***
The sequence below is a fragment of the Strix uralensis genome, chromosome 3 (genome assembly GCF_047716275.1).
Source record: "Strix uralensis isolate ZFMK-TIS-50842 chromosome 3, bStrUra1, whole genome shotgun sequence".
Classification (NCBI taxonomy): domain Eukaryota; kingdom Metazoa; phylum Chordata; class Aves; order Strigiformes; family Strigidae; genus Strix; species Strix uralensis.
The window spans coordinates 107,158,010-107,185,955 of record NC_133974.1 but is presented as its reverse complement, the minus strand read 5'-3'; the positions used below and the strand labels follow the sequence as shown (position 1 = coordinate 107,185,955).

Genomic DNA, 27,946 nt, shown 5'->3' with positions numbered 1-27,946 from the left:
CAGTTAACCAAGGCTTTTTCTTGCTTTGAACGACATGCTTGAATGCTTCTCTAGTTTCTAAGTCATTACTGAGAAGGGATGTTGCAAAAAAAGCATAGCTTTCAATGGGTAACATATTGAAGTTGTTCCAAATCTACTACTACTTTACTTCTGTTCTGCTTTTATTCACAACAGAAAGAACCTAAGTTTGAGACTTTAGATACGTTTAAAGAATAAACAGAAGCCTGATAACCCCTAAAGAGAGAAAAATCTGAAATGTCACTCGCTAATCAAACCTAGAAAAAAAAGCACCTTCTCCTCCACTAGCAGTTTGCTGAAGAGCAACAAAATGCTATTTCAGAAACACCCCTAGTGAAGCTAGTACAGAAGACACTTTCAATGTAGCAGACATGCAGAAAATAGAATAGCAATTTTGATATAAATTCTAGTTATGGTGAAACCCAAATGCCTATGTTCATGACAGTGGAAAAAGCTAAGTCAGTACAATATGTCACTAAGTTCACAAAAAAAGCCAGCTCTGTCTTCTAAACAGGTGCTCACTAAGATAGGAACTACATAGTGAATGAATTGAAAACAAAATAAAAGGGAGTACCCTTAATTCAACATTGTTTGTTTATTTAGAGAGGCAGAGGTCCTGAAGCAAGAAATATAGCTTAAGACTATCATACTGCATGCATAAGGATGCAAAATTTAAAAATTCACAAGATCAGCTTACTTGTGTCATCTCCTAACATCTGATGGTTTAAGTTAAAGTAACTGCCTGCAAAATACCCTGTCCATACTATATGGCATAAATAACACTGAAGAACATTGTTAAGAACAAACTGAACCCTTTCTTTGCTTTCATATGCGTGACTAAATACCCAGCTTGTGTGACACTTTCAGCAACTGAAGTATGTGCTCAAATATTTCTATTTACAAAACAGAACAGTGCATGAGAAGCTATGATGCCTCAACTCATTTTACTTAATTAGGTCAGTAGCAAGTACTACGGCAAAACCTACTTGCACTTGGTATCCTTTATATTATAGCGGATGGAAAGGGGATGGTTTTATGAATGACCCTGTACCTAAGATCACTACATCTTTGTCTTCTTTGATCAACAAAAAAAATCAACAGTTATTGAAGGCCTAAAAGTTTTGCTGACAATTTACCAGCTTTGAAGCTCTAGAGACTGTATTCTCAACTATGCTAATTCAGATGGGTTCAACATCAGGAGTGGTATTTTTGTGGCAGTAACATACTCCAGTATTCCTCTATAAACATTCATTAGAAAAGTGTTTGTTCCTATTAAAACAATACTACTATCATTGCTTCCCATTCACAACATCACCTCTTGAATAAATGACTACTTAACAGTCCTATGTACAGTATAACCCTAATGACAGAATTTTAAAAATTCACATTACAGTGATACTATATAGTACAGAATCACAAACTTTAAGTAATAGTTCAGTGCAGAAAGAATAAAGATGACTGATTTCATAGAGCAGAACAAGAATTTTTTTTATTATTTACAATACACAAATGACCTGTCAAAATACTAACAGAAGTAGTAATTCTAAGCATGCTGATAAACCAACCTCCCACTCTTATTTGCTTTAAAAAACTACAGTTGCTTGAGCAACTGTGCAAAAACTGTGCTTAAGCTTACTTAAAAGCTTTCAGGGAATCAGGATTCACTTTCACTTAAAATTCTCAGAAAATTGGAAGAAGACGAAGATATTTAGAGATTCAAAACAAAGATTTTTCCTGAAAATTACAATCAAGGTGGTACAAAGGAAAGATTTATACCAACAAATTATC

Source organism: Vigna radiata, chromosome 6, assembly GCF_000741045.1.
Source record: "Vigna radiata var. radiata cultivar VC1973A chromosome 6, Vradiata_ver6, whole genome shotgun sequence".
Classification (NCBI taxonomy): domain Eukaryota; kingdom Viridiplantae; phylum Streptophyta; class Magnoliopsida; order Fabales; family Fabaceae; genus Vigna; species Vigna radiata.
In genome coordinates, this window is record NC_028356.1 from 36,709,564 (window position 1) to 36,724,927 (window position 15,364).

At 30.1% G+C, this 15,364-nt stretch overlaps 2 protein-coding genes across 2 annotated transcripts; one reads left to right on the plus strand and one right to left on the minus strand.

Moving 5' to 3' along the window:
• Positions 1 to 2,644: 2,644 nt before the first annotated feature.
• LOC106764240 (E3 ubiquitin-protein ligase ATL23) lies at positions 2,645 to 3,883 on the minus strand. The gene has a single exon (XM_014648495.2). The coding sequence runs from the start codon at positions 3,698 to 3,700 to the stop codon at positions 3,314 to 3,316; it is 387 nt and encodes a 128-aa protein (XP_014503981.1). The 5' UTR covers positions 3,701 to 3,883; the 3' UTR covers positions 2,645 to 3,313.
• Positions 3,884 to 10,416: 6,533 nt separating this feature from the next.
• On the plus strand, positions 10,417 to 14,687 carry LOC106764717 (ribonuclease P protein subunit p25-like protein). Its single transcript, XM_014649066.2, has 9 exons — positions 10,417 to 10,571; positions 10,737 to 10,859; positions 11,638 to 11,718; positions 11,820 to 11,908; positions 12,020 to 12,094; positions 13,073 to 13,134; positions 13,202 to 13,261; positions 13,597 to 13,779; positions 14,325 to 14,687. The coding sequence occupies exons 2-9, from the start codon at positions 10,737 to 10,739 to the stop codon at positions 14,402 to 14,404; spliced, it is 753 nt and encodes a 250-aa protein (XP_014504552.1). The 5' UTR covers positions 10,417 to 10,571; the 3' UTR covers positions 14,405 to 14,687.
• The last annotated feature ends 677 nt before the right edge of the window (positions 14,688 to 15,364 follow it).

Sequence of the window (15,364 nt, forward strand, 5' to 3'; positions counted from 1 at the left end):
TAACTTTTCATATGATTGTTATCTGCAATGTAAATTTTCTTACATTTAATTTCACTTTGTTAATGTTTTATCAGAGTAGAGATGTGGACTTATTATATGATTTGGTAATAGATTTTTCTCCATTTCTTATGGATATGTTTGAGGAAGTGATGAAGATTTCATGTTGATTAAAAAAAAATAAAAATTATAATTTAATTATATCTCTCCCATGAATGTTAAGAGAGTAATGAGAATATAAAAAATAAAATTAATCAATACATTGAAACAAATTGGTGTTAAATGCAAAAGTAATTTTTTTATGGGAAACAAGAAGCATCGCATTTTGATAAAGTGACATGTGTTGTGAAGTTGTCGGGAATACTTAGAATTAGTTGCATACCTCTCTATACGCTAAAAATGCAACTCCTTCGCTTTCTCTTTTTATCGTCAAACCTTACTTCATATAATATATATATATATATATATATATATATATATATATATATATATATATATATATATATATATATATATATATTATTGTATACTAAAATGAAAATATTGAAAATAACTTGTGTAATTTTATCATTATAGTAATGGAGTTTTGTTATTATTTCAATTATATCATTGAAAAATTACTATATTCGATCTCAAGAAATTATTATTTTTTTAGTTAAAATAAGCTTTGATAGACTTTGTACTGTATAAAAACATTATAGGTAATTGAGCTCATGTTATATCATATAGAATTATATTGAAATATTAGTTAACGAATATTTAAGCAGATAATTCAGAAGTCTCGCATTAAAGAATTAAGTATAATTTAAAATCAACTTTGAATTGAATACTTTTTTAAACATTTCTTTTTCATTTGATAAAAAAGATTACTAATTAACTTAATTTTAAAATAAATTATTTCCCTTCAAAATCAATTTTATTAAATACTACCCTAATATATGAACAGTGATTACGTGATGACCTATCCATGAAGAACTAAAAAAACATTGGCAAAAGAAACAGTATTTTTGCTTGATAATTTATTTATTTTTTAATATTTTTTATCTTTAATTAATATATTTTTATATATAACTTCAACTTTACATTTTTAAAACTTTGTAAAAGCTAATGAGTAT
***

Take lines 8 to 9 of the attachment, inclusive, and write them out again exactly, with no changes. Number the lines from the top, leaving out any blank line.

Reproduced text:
Source record: "Vigna radiata var. radiata cultivar VC1973A chromosome 6, Vradiata_ver6, whole genome shotgun sequence".
Classification (NCBI taxonomy): domain Eukaryota; kingdom Viridiplantae; phylum Streptophyta; class Magnoliopsida; order Fabales; family Fabaceae; genus Vigna; species Vigna radiata.